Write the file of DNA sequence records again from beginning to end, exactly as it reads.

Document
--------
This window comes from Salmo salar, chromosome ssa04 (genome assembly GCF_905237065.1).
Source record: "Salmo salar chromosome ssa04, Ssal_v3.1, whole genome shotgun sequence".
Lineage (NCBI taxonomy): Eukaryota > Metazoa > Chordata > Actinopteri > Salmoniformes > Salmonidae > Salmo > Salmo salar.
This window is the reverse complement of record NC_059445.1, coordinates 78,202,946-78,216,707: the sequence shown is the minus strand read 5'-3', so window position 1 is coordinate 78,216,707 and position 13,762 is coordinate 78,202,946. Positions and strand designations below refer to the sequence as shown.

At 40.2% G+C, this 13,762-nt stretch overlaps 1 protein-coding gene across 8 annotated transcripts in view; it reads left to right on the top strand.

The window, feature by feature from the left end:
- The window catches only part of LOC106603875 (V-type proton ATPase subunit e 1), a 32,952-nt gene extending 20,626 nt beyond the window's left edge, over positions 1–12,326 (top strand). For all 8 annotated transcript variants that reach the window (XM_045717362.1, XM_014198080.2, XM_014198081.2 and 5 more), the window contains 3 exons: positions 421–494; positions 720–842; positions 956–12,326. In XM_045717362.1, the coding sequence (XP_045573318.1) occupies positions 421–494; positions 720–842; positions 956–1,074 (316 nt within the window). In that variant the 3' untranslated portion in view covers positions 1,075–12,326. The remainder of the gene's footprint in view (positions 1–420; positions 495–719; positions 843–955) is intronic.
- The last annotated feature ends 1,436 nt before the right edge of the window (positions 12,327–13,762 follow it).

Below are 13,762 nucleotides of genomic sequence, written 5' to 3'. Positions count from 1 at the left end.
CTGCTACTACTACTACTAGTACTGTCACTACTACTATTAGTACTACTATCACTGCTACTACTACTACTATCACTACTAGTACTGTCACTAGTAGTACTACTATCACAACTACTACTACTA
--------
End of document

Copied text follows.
This window comes from Salmo salar, chromosome ssa04 (genome assembly GCF_905237065.1).
Source record: "Salmo salar chromosome ssa04, Ssal_v3.1, whole genome shotgun sequence".
Lineage (NCBI taxonomy): Eukaryota > Metazoa > Chordata > Actinopteri > Salmoniformes > Salmonidae > Salmo > Salmo salar.
This window is the reverse complement of record NC_059445.1, coordinates 78,202,946-78,216,707: the sequence shown is the minus strand read 5'-3', so window position 1 is coordinate 78,216,707 and position 13,762 is coordinate 78,202,946. Positions and strand designations below refer to the sequence as shown.

At 40.2% G+C, this 13,762-nt stretch overlaps 1 protein-coding gene across 8 annotated transcripts in view; it reads left to right on the top strand.

The window, feature by feature from the left end:
- The window catches only part of LOC106603875 (V-type proton ATPase subunit e 1), a 32,952-nt gene extending 20,626 nt beyond the window's left edge, over positions 1–12,326 (top strand). For all 8 annotated transcript variants that reach the window (XM_045717362.1, XM_014198080.2, XM_014198081.2 and 5 more), the window contains 3 exons: positions 421–494; positions 720–842; positions 956–12,326. In XM_045717362.1, the coding sequence (XP_045573318.1) occupies positions 421–494; positions 720–842; positions 956–1,074 (316 nt within the window). In that variant the 3' untranslated portion in view covers positions 1,075–12,326. The remainder of the gene's footprint in view (positions 1–420; positions 495–719; positions 843–955) is intronic.
- The last annotated feature ends 1,436 nt before the right edge of the window (positions 12,327–13,762 follow it).

Below are 13,762 nucleotides of genomic sequence, written 5' to 3'. Positions count from 1 at the left end.
CTGCTACTACTACTACTAGTACTGTCACTACTACTATTAGTACTACTATCACTGCTACTACTACTACTATCACTACTAGTACTGTCACTAGTAGTACTACTATCACAACTACTACTACTA